The pound U.S. exchange rate advanced on Wednesday driven by both a strengthening pound and a weakening dollar, which pushed the GBP/USD rate to a high of $1.2978 and brought the closely watched $1.30 level back into view.
The dollar weakened on Wednesday, as political turmoil which has gripped Washington shows no signs of abating. The Trump administration is lurching from scandal to scandal in a series of events which are starting to look a lot like Nixon’s Watergate scandal, with new controversies to address almost on a daily basis.
While speculation as to what will happen to Trump is premature, there is a clear drive to get to the bottom of the scandal, with even Republicans talking about a subpoena. These growing distractions may delay Trump’s economic agenda of tax cuts and fiscal stimulus, which has been the basis of increased investment into the U.S. since the election in November. Any sign that these expansionary, economic policies will be at best delayed and at worst never happen, would be negative for the dollar. As it could lead to investors withdrawing from U.S. investments, thus increasing the supply of dollars, and decreasing the currency’s value.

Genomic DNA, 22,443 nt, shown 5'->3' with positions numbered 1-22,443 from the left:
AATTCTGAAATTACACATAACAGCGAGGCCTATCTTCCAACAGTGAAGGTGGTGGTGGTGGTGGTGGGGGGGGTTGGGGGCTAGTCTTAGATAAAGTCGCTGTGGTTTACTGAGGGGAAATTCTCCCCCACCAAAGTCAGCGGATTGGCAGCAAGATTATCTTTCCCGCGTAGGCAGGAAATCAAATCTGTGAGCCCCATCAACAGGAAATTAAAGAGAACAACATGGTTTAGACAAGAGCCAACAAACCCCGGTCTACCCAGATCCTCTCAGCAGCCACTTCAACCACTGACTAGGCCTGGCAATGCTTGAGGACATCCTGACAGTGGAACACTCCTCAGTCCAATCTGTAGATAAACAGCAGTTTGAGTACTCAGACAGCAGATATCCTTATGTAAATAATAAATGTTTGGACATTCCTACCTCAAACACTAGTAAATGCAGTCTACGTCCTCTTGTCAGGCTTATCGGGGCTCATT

Meanwhile the pound strengthened following solid jobs data. Unemployment hit its lowest level since 1975, at 4.6%, the number of jobs created came in six times higher than forecast and there was another record in the number of people employed. The pound jumped following the release, focusing on the good news rather than the fact that wage growth was rather anaemic at 2.4% up from 2.3% and lower than inflation of 2.7%, which actually means wages declined in real terms.
Usually we would expect a weak wages growth figure to bring sterling lower. When wages go up, prices increase to cover the extra labour force costs, pushing up inflation and raising expectations that the central bank will raise interest rates sooner rather than later. When wages rise slowly, or slower than expected, expectations of an interest rate increase diminish.
If interest rates in UK are relatively lower than other countries, it will make it less attractive for investors to save money in the UK. This will cause outflows from the UK, increasing the supply of sterling and decreasing the value.
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